Before judging the people who left Egypt with Moses, which is something I easily fall into doing (sorry Yeshua for judging), we need to remember who these people were. They were slaves, servants, people in bondage. These people were an abused and broken people. They only ever saw authority as something that hurt, punished, and destroyed. I mean, at one point people were having their infants tossed into the Nile. How do you survive that?! It’s really easy for me to judge an entire group of people from the safety of my non-slave status. So, I don’t want to judge. I just want to understand why. Why did these people see God in the negative? So much so, they felt they always needed an intercessor, a go-between. Why couldn’t they just relationship with God?

I turned to my favorite contemporary Rabbi for answers. Rabbi Fohrman from Aleph Beta has a podcast called Into the Verse. It’s fantastic. I learn SO much from his awesome teachings. I highly recommend listening to what he’s got to say. Anyway, he recently released an episode on the golden calf debacle, and he brought a little understanding to this perspective issue I’ve been having lately. The fact that the people coming out of Egypt were slaves, were severely broken people, actually matters. They saw authority as something that has hierarchy and as something that destroys. Pharoah had go-betweens (you didn’t just walk up to Pharoah and live to tell that tale) and God used Moses as the intercessor (at least that’s how the people saw Moses’s role). They also saw God as a destroyer…like Pharoah. God killed all the first born, so in their broken minds, God wasn’t really any different than Pharoah. So, the constant complaining…it’s all they knew. The fear…it’s all they knew. Hierarchy…it’s all they knew. When Moses “disappeared” up Mt. Sinai, and didn’t come back at the perceived right time, the people needed a new go-between. Enter the golden calf. In their minds, they weren’t idol worshipping. They were using an intermediary to talk to God to keep Him at a safe distance. They understood God was God, but they had no concept of creating a relationship with God. They needed to keep Him at a distance. So, if Moses wasn’t going to be that go-between person, then they needed someone or something else.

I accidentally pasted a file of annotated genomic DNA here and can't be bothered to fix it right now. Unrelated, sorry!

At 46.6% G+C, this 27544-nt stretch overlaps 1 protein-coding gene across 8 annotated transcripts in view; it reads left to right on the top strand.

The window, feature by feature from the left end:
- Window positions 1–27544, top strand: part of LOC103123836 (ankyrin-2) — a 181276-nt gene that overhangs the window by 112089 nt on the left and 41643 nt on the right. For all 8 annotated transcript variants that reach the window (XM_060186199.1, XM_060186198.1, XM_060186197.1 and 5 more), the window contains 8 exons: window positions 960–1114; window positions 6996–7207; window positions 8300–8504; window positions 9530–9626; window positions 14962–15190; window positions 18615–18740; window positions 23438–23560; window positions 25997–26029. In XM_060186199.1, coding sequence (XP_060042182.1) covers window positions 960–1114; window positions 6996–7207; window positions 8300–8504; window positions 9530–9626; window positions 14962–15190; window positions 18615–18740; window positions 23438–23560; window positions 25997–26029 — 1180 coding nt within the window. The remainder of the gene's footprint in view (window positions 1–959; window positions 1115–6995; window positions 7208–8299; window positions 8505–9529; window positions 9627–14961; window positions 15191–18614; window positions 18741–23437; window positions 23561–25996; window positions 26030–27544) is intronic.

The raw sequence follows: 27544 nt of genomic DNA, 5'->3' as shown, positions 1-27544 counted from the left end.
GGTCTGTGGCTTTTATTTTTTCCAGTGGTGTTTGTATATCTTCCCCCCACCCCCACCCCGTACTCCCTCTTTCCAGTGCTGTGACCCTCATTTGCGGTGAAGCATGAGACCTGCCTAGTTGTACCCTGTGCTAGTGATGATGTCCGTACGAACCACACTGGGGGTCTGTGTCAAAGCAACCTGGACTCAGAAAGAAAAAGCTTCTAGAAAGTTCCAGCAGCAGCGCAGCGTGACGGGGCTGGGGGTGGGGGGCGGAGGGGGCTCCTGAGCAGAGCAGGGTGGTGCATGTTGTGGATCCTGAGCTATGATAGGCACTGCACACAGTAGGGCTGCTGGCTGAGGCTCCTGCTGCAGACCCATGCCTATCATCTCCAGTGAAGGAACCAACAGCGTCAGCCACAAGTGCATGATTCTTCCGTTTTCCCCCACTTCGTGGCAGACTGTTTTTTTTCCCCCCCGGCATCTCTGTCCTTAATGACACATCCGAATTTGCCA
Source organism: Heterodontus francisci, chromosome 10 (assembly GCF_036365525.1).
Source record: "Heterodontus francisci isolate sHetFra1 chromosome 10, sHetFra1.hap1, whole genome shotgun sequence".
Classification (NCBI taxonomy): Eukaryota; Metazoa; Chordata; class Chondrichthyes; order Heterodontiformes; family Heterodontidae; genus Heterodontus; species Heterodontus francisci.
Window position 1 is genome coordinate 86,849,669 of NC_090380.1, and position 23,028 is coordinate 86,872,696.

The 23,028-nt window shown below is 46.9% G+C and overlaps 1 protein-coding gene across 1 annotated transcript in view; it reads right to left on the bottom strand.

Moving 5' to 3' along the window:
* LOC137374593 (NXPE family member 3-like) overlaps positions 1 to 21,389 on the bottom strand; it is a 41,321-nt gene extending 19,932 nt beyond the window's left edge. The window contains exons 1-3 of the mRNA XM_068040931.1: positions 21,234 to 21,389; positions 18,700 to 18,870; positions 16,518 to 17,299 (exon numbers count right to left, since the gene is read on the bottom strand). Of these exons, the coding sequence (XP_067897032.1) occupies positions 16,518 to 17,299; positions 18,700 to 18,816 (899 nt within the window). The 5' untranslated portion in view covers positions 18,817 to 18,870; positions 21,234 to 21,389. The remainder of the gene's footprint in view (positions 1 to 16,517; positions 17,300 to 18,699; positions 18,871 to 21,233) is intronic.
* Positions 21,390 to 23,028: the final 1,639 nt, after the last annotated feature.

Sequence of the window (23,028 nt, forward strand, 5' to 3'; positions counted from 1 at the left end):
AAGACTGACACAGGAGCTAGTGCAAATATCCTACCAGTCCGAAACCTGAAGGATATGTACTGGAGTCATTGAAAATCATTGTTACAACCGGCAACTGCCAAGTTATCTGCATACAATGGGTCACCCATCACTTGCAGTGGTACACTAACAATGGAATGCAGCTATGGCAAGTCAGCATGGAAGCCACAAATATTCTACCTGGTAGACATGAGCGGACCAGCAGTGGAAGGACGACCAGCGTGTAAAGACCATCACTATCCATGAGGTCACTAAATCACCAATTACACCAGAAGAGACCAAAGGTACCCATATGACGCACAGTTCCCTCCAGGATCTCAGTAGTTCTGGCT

So, what does this have to do with us today?

It’s all about PERSPECTIVE. How do you see God? How do you treat God? How do you act with God? Do you have a servant/slave mentality like the people, or are you like Moses — in a relationship with God? In these days, the answers to these questions really, really matter. Having a relationship with God only takes your heart. You don’t have to be anything special. You don’t have to be in a special, perfect place. You don’t have to do anything special. All you have to do is give God your heart. It’s that simple. And this is the thing those people a long, long time ago didn’t get, so they made idols. Please don’t make idols today!



2 thoughts on “His Encouragement #217

  1. Excellent and insightful post. I had never thought about the Israelites always expecting to have an intermediary. What bothers me about the whole golden calf story is that Aaron, the priest, made the calf for them. Why? Wasn’t he himself an intermediary, too? After all, he was a spokesperson to Pharoah when Moses said he couldn’t speak well. It boggles my mind that Aaron was supposed to be a leader while Moses was on the mountain and he led the people in the wrong way. The solution is obviously to have your own relationship with God and not depend on other people because they will always disappoint you. I love this post so much that I am re-blogging it, Nicole. Have a great Thursday!